This latest offering
from the Kali Theatre Company presents a wealthy but ailing mother, who is
visited in dusty Calcutta by her two expatriate daughters.
Esther, the elder
and more reserved sister, lives in London and is a loyal housewife to her
husband and two children. In contrast, the brash Silvie resides in Los Angeles,
snorts cocaine and has money and therapy in equal measure.
When the two girls arrive in their mother's small and stuffy apartment - the
very rooms in which they grew up - they are shocked to discover Mozelle has
suffered a heart attack. As her health deteriorates - she has bribed the doctor
to release her from hospital and refuses to take tablets - the past begins
to unravel and both daughters are forced to confront some uncomfortable revelations
Aside from being a family drama, this Shelley Silas play boasts an intriguing
extra dimension; all its characters are Indian Jews, who can trace their routes
back to a man called Shalom Aaron Hakohen. After leaving his birthplace of
Aleppo in 1788 and heading for Basra, Baghdad and finally India, he settled
in Calcutta. Here he helped establish a Baghdadi Jewish community that was
swelled by several thousand immigrants from Baghdad and Aleppo.
At present, there are only about thirty Indian Jews still living in Calcutta,
and this play uses mother Mozelle to symbolise a community fading from existence.
Certain exchanges during the play leave the audience with pertinent questions
to ponder, such as what will happen to the historic synagogues of Calcutta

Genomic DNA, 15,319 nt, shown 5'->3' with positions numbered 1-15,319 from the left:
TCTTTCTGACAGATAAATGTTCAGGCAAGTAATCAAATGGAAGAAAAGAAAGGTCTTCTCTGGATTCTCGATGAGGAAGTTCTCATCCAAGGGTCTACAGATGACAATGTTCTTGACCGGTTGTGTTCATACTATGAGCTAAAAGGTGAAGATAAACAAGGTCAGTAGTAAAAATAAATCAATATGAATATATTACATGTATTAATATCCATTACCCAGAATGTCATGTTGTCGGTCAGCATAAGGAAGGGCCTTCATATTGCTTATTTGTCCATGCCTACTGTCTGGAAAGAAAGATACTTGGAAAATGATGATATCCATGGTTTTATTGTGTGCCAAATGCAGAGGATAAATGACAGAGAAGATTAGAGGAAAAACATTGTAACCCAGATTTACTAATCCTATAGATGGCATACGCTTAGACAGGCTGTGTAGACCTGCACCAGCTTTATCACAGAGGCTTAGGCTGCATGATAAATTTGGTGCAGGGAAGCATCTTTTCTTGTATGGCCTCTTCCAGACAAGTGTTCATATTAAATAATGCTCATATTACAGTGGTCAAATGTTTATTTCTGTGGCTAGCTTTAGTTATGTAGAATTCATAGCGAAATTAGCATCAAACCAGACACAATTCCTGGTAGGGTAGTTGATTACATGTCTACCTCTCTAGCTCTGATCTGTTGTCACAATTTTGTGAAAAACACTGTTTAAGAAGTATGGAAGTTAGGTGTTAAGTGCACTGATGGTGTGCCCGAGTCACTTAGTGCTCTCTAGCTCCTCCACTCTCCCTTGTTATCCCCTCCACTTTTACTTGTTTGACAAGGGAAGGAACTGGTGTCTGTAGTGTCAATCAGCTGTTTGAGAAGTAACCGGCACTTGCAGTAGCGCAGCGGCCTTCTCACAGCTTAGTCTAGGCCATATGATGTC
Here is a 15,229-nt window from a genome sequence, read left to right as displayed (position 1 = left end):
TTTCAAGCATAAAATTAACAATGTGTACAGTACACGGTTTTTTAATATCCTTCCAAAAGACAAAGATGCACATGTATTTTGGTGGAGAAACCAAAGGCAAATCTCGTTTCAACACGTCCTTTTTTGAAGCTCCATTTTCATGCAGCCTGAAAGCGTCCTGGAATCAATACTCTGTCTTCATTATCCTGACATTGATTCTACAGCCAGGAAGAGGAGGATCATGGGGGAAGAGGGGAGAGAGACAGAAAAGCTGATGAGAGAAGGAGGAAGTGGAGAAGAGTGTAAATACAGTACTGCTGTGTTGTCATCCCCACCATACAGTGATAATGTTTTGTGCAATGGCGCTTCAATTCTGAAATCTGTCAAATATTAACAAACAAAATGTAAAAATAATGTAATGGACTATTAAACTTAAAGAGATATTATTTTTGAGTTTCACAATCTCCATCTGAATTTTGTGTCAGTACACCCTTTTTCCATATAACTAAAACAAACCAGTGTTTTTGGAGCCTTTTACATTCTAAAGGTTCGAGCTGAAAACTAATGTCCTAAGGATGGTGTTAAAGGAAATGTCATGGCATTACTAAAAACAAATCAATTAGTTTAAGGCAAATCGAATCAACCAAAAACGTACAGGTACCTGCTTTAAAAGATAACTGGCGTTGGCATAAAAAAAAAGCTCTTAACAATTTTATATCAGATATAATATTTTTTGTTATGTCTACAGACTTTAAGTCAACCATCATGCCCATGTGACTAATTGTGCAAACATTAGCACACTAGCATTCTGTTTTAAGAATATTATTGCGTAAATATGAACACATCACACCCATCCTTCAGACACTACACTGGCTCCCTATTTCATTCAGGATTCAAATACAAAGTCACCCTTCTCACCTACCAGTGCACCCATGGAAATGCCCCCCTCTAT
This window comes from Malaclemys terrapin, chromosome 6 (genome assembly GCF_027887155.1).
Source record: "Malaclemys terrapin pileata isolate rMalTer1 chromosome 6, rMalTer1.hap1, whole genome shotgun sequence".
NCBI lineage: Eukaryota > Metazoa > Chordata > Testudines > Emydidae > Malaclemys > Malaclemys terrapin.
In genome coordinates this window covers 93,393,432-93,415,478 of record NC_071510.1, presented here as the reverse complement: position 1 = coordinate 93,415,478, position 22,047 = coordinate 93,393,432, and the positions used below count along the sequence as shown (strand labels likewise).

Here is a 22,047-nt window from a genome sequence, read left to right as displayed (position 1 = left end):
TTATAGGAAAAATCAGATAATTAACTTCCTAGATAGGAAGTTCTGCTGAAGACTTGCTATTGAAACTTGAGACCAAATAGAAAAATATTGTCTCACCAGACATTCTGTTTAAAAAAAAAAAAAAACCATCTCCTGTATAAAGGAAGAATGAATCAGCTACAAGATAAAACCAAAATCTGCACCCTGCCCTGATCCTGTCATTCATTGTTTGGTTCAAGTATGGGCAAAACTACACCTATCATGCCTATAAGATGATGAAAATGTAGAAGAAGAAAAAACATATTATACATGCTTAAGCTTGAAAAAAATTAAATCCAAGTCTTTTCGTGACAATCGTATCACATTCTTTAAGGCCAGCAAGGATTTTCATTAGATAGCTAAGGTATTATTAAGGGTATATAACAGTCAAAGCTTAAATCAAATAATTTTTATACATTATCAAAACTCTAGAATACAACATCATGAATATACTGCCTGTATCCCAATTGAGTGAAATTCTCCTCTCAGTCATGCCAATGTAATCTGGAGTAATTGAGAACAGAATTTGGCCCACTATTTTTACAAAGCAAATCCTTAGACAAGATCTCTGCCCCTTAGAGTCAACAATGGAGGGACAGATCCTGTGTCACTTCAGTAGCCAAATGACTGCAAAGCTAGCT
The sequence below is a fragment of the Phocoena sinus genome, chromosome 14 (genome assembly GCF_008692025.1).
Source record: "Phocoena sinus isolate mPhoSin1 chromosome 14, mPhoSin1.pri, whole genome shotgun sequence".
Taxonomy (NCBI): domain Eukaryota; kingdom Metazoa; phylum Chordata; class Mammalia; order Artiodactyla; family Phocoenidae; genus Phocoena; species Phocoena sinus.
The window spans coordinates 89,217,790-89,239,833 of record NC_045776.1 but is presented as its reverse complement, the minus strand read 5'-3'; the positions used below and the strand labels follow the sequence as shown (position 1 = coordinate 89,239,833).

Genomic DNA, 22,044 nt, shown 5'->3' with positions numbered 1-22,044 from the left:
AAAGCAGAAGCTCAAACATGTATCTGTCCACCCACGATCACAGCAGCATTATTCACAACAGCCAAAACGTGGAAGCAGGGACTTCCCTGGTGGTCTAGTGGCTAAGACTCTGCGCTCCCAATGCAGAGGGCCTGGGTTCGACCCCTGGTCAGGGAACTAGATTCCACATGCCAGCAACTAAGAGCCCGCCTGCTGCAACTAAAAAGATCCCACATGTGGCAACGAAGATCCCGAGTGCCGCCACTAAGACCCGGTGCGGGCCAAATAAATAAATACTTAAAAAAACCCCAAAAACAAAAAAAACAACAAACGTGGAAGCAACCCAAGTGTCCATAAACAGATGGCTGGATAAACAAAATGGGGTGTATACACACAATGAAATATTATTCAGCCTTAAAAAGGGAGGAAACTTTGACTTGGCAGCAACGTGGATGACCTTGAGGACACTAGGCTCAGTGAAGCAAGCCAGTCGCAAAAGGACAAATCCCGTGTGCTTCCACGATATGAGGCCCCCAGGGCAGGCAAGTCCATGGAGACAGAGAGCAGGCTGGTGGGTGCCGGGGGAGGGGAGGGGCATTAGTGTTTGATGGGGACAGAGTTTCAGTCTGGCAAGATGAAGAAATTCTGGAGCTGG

when all the worshippers are gone?
The first half of Calcutta Kosher is pacey and very enjoyable. Slick dialogue
is laced with light-hearted humour and sharp one-liners. As sisters Esther
and Silvie, Harvey Virdi and Shelley King play off each other extremely effectively,
while Jamila Massey infuses the part of Mozelle with just the right blend
of headstrong histrionics.
A good word also for Seema Bowri as Maki, the young girl who has always lived
and served in the family residence but is suddenly revealed to be a blood
relative. Although the character is underdeveloped, Bowri makes a good fist
of the part, using strong body language and terse delivery to produce some
Sadly, the production goes off the boil after the interval. In contrast to
the opening hour, which climaxes in high drama, the play limps awkwardly towards
its inevitable conclusion. After penning a roaring opening, Silas's well of
inspiration appears to have run dry; what other explanation can there be for
revisiting a tame joke about pickles several times.
The character development of Esther and Silvie also splutters and they plunge
into ponderous bouts of soul searching and introspection. As Esther, Virdi
struggles with the emotional demands of the part; her crying is very unconvincing.
As for the matriarch Mozelle, she crashes from cheerful resignation and witty
repartee to an invalid who can offer little more than mutterings and moans.
At times, this play is moving and poignant - the breakdown of dedicated servant
Siddique (an excellent cameo from Richard Santhiri) in the final scene is
powerful and a potential tearjerker.
But while Calcutta Kosher delivers an interesting history lesson, provokes
some serious thought and delivers some genuine laughs and dark comedy, you
can't help feeling it could have been a whole lot better.
A Waddington 2004. For syndication rights, please email.